As part of an ongoing series, NPR has been asking working women to offer advice to their “younger selves.” It’s great to look back and really think about what kinds of things I could have done differently or realized earlier.
If I could go back to when I was just starting out in my career and give myself some advice, here’s what I would say:
Make time to invest in friendships. Yes, you’ve got a lot going on. You’re newly married, you just started your first job and you’re working hard to succeed at it. And yes, it might be hard to connect with other women at church, because they don’t always “get you.” Sometimes it’s uncomfortable. Don’t give up. Keep looking until you find someone who understands the God-centered professional wife and mother that you are. Find a few women who you can share the chapters of your life with. Then you will have the deepest friendships that you have ever had in your life. You’re going to need those friends, more than you know.
Stay centered in your faith. Faith isn’t something you do in your free time. Let it permeate your life. Make this priority number one. Because no matter what you accomplish at work, no matter how handsome your husband is or how smart your kids are, we live in a broken world. Troubles will come. You’ll experience betrayal and disappointment, embarrassment and failure. Your kids will test you to the core. But faith will sustain you and guide you. Build your life on a firm foundation of faith, and you will not fall (Matthew 7:24-27).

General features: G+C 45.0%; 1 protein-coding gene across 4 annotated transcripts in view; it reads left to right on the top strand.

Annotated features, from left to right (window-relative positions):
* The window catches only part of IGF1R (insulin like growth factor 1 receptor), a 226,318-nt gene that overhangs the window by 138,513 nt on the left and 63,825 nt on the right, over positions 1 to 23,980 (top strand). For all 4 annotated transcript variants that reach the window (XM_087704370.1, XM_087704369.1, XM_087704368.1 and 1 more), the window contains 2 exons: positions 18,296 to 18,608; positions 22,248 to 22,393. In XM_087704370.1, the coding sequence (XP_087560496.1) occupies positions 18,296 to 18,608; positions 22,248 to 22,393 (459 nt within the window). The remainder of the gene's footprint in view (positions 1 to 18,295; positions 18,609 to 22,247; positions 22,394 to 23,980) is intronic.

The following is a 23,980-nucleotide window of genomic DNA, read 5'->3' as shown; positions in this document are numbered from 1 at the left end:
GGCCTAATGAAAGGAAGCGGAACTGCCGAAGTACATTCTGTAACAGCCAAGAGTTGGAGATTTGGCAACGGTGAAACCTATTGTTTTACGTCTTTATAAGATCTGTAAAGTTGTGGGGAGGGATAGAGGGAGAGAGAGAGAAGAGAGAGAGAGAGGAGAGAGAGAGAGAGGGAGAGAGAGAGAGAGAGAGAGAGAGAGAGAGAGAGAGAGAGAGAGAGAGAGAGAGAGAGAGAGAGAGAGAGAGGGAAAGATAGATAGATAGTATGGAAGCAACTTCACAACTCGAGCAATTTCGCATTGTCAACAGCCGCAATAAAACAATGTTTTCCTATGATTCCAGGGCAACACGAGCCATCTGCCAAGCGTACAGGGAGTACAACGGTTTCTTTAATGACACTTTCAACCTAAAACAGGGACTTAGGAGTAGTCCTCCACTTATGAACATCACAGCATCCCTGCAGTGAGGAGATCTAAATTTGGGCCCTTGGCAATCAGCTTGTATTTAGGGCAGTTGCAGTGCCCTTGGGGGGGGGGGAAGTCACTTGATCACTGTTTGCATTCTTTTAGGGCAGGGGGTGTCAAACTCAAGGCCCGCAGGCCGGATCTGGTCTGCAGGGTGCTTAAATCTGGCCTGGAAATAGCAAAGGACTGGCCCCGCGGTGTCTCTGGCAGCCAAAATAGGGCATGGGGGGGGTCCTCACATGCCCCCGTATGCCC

Don’t rush yourself. I know there’s a lot you want to accomplish, but you don’t have to do everything right now. Take your time to get there. Remember that life is long, and there is a time and season for all things (Ecclesiastes 3:1). You need to put up healthy boundaries and learn to say no. You have to give yourself the time and space to go about your day in peace, even if that means missing out on some exciting events, good opportunities, or even worthwhile service projects.
Help others along the way. God has called you to work, and he gave you the skills and the drive you need to succeed. But He called you there and gifted you in those ways in order to do His work. Don’t worry: you don’t have to shout the gospel from your cubical. Simply let your faith be known in a non-aggressive way, and then live it out fully. Take special care in how you treat other people. Take the time to notice the needs of those around you, and to help where you can. As you get older, you’ll look back and have a number of accomplishments to be proud of. But what you’ll value most about your career isn’t accomplishments or titles or raises. It’s the people you’ll work with and mentor and serve whom you’ll remember most.
What advice would you give to your younger self?